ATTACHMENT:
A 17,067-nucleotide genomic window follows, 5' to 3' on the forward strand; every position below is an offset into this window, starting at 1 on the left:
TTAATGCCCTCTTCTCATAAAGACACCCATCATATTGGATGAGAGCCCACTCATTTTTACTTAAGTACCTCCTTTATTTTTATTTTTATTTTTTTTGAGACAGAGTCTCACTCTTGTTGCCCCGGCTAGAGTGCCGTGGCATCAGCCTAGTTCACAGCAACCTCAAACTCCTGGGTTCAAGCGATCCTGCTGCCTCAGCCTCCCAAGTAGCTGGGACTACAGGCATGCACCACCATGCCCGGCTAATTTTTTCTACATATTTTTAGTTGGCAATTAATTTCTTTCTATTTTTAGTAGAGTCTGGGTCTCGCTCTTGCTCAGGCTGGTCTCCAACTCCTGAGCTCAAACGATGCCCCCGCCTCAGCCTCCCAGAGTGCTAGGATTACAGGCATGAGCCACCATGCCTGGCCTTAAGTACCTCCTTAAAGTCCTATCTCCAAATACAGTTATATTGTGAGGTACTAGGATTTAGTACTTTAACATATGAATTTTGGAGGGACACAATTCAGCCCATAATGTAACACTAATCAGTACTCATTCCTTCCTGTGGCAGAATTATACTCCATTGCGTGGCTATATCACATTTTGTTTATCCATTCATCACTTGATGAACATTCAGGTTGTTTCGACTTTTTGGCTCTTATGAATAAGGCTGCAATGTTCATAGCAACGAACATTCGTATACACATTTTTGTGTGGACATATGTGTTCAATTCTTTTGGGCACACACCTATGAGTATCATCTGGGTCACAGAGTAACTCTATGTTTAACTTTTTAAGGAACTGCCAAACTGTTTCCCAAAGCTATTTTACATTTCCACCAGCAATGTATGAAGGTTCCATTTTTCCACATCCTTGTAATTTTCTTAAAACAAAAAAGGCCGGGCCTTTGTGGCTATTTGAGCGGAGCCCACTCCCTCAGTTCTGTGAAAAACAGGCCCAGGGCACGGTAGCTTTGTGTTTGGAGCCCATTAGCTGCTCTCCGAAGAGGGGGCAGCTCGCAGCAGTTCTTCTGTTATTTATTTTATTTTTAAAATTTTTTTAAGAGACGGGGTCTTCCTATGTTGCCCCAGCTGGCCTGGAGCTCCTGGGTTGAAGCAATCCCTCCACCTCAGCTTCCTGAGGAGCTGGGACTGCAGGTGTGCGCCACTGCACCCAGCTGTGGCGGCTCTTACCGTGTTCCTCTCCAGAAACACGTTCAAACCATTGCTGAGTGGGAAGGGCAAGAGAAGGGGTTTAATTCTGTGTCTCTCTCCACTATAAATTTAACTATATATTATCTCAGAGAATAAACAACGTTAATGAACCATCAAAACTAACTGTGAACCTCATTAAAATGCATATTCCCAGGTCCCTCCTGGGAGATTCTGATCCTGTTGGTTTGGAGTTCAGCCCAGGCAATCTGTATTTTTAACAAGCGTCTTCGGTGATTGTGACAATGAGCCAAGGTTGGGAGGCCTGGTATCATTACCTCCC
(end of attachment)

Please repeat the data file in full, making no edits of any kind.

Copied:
A 17,067-nucleotide genomic window follows, 5' to 3' on the forward strand; every position below is an offset into this window, starting at 1 on the left:
TTAATGCCCTCTTCTCATAAAGACACCCATCATATTGGATGAGAGCCCACTCATTTTTACTTAAGTACCTCCTTTATTTTTATTTTTATTTTTTTTGAGACAGAGTCTCACTCTTGTTGCCCCGGCTAGAGTGCCGTGGCATCAGCCTAGTTCACAGCAACCTCAAACTCCTGGGTTCAAGCGATCCTGCTGCCTCAGCCTCCCAAGTAGCTGGGACTACAGGCATGCACCACCATGCCCGGCTAATTTTTTCTACATATTTTTAGTTGGCAATTAATTTCTTTCTATTTTTAGTAGAGTCTGGGTCTCGCTCTTGCTCAGGCTGGTCTCCAACTCCTGAGCTCAAACGATGCCCCCGCCTCAGCCTCCCAGAGTGCTAGGATTACAGGCATGAGCCACCATGCCTGGCCTTAAGTACCTCCTTAAAGTCCTATCTCCAAATACAGTTATATTGTGAGGTACTAGGATTTAGTACTTTAACATATGAATTTTGGAGGGACACAATTCAGCCCATAATGTAACACTAATCAGTACTCATTCCTTCCTGTGGCAGAATTATACTCCATTGCGTGGCTATATCACATTTTGTTTATCCATTCATCACTTGATGAACATTCAGGTTGTTTCGACTTTTTGGCTCTTATGAATAAGGCTGCAATGTTCATAGCAACGAACATTCGTATACACATTTTTGTGTGGACATATGTGTTCAATTCTTTTGGGCACACACCTATGAGTATCATCTGGGTCACAGAGTAACTCTATGTTTAACTTTTTAAGGAACTGCCAAACTGTTTCCCAAAGCTATTTTACATTTCCACCAGCAATGTATGAAGGTTCCATTTTTCCACATCCTTGTAATTTTCTTAAAACAAAAAAGGCCGGGCCTTTGTGGCTATTTGAGCGGAGCCCACTCCCTCAGTTCTGTGAAAAACAGGCCCAGGGCACGGTAGCTTTGTGTTTGGAGCCCATTAGCTGCTCTCCGAAGAGGGGGCAGCTCGCAGCAGTTCTTCTGTTATTTATTTTATTTTTAAAATTTTTTTAAGAGACGGGGTCTTCCTATGTTGCCCCAGCTGGCCTGGAGCTCCTGGGTTGAAGCAATCCCTCCACCTCAGCTTCCTGAGGAGCTGGGACTGCAGGTGTGCGCCACTGCACCCAGCTGTGGCGGCTCTTACCGTGTTCCTCTCCAGAAACACGTTCAAACCATTGCTGAGTGGGAAGGGCAAGAGAAGGGGTTTAATTCTGTGTCTCTCTCCACTATAAATTTAACTATATATTATCTCAGAGAATAAACAACGTTAATGAACCATCAAAACTAACTGTGAACCTCATTAAAATGCATATTCCCAGGTCCCTCCTGGGAGATTCTGATCCTGTTGGTTTGGAGTTCAGCCCAGGCAATCTGTATTTTTAACAAGCGTCTTCGGTGATTGTGACAATGAGCCAAGGTTGGGAGGCCTGGTATCATTACCTCCC